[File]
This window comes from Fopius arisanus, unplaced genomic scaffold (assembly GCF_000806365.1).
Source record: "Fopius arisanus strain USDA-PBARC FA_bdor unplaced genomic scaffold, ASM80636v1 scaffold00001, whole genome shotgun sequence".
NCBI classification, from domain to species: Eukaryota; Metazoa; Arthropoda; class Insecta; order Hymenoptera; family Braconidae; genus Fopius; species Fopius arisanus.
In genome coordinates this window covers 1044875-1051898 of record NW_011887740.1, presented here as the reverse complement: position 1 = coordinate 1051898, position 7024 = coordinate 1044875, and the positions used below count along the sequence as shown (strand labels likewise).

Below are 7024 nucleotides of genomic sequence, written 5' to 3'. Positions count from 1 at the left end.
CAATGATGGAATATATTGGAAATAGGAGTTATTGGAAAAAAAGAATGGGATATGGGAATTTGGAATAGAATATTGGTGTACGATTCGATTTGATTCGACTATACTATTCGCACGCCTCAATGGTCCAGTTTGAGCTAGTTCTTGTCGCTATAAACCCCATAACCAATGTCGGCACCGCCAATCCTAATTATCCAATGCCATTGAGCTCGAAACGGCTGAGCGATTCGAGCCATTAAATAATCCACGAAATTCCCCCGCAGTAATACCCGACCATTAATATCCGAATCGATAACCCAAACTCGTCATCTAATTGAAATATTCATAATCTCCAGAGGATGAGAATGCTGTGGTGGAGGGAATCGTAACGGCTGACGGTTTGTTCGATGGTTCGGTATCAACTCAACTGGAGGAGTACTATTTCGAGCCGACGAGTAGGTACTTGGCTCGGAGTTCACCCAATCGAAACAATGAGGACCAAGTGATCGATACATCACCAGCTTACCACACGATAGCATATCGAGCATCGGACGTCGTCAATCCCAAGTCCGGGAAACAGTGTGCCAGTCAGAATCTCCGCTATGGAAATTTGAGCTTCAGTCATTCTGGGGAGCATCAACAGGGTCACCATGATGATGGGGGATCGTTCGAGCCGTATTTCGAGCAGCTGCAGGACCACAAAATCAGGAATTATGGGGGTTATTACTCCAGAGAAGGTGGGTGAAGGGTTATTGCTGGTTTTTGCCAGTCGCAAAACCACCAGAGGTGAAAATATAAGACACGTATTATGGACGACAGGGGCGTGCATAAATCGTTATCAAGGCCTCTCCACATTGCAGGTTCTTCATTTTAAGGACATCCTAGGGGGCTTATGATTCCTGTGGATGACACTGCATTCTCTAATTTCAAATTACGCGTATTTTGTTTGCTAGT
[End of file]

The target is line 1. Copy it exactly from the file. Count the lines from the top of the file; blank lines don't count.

This window comes from Fopius arisanus, unplaced genomic scaffold (assembly GCF_000806365.1).